Located northwest of Arak, southeast of Hamadan and about 400 km southwest of Tehran –Malayer is a small town recognized for its carpets production. It is generally located between the most significant areas of weaving industry, namely Hamadan and Sarouk. During the 19th and the early 20th centuries, in Malayer, as well as other nearby villages, small antique rugs were manufactured. They were chiefly made by individual craftsmen.
As for larger and oversized carpets, they were woven only on commission. Because of the extensive choice of designs and colors, Malayer rugs are absolutely unique. While for most of the types of Persian rugs we can indicate typical characteristics, Malayer rugs can be distinguished by much more different patterns and broader palette of colors. The example of the Malayer rug’s design is botteh (the Persian word for bush, shrub) – sprouting seed (representing the birth of birds), and diamonds in the presence of flowers and vines. In addition to Boteh-pattern, Herati-pattern (a flower inside a rhomb surrounded by four acanthus-leaves) was also frequently applied by tribal rug weavers. These used to be the common motifs of Malayer rugs. On an antique Malayer carpet, various tones of colors can be observed – from sage green, watermelon, red, light blue to pinkish brown, gold and brownish red with the background of deep navy blue. Red and its diverse shades are very often used.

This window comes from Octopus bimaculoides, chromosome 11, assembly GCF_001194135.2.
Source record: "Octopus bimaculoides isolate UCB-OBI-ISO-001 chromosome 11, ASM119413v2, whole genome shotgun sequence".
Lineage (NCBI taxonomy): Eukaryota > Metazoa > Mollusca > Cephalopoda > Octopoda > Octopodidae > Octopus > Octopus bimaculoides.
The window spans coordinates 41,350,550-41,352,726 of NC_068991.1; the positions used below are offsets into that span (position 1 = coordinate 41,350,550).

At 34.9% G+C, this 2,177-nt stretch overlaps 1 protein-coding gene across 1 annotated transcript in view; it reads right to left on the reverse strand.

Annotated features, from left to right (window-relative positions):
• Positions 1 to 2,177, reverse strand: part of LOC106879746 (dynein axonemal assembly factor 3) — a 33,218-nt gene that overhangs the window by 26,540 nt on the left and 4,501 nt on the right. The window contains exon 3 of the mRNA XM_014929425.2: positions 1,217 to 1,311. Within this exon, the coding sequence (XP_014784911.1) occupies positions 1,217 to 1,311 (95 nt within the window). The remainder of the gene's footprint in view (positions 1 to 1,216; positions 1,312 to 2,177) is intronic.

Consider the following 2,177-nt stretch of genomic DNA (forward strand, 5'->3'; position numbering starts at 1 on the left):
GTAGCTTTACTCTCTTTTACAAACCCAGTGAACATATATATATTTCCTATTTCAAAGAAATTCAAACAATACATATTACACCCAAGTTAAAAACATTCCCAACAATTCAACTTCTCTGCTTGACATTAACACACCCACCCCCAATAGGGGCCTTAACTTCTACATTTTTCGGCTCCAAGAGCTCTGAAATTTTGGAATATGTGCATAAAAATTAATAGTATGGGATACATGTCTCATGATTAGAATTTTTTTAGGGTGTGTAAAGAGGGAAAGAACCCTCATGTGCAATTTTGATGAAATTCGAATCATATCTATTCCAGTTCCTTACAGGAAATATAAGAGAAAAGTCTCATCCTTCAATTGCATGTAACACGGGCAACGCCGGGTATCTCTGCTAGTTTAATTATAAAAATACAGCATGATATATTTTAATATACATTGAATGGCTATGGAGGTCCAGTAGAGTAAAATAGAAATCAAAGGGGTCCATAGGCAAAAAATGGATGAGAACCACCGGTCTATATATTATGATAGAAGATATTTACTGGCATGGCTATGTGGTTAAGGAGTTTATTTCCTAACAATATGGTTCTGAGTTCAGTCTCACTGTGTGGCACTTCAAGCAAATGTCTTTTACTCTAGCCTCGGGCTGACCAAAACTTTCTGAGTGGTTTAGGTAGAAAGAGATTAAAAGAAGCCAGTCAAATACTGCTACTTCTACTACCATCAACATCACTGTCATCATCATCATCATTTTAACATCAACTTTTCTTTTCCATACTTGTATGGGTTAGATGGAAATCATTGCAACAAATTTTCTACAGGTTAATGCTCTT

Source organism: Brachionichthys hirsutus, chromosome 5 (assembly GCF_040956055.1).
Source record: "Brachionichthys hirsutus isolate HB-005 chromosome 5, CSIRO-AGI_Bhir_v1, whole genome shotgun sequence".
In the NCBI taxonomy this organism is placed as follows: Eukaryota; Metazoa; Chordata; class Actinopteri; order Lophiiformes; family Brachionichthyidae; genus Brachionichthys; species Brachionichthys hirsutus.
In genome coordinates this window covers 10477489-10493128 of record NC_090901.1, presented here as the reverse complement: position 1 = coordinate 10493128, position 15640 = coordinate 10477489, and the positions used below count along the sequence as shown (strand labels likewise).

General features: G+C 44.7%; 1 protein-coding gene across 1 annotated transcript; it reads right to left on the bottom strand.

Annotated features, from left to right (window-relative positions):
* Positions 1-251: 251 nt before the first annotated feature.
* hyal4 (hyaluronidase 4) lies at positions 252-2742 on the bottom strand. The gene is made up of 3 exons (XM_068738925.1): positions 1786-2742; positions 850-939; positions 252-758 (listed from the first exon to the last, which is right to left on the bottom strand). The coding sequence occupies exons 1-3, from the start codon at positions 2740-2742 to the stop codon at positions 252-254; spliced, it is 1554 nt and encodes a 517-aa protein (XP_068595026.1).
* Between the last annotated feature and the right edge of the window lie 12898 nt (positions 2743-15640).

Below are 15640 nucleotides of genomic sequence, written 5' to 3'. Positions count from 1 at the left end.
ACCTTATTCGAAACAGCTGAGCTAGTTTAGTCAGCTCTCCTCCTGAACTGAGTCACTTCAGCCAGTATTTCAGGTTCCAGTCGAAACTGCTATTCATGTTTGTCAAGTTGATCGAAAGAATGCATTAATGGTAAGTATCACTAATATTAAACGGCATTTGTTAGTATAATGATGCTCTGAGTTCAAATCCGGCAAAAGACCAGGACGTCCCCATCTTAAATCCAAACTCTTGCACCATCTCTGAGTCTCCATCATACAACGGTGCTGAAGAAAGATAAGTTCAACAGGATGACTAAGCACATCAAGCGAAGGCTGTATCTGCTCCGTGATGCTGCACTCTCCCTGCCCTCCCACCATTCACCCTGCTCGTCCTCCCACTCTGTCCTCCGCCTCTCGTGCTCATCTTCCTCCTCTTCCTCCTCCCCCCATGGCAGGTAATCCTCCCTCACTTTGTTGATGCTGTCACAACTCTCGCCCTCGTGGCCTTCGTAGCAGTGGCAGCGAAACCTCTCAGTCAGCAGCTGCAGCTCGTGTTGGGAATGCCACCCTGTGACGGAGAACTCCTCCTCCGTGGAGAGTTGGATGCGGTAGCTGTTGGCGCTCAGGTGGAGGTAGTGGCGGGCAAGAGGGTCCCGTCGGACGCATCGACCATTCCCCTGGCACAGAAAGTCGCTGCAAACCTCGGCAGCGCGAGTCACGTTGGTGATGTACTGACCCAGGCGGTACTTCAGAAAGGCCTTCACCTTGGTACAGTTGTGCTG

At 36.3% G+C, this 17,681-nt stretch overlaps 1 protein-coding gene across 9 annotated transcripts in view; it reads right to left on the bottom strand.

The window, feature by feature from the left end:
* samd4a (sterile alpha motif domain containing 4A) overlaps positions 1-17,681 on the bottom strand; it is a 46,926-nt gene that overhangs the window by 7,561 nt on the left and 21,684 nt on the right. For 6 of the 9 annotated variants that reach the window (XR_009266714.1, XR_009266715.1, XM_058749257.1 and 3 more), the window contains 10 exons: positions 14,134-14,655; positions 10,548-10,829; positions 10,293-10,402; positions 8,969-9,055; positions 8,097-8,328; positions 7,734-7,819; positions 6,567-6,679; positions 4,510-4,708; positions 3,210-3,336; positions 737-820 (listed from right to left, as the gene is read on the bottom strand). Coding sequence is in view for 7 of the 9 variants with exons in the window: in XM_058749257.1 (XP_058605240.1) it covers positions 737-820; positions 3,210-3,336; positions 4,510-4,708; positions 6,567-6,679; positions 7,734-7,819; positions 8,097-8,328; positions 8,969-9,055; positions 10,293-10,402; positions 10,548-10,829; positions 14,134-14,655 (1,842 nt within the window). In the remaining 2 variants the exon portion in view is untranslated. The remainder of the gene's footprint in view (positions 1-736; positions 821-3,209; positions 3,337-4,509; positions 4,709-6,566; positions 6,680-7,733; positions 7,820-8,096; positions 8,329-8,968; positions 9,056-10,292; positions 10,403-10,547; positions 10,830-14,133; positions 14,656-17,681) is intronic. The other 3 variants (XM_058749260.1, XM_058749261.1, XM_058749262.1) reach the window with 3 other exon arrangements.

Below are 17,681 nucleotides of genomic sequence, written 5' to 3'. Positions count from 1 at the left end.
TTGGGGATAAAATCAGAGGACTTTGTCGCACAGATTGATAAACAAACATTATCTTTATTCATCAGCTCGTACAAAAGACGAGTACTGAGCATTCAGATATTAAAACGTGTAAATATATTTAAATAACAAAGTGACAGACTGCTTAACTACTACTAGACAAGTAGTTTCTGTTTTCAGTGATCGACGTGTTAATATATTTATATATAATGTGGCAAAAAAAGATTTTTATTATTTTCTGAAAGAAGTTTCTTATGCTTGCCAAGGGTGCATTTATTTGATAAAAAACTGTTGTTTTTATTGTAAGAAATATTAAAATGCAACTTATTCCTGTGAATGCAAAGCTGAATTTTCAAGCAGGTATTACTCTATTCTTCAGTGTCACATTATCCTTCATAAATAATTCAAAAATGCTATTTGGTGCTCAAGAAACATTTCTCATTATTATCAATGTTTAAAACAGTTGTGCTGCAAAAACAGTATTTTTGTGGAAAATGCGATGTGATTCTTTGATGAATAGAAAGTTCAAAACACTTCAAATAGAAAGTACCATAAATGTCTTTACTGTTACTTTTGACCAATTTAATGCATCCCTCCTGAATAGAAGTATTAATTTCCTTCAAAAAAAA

The majority of Malayer rugs are small or mid-size (4 x 6 to 8 x 10 feet). Materials used are mostly cotton or wool; cotton for warps (foundation), cotton or wool for wefts. The technique of making these carpets varies from the one used in the production of other Persian rugs. Due to the fact that the tribal weavers from Malayer were frequently of Turkish origin, they employed Gourde – the Turkish knot. As contrasted with asymmetrical knot of most Persian carpets, Gourde is a symmetrical knot. The quality of a given carpet depends on the number of its knots. Antique Malayer rugs are normally a low cut pile.
Malayer rugs are known for their original designs, and are commonly considered to be one of the most decorative Persian carpet types. These hand-knotted carpets are sometimes called ‘Hamadan Senneh’ rugs – on account of the fact that basically that’s the combination of two styles: the fine weave of Hamadans and the symmetrically-knotted, single-wefted Herati-pattern which is akin to that of the Senneh carpets.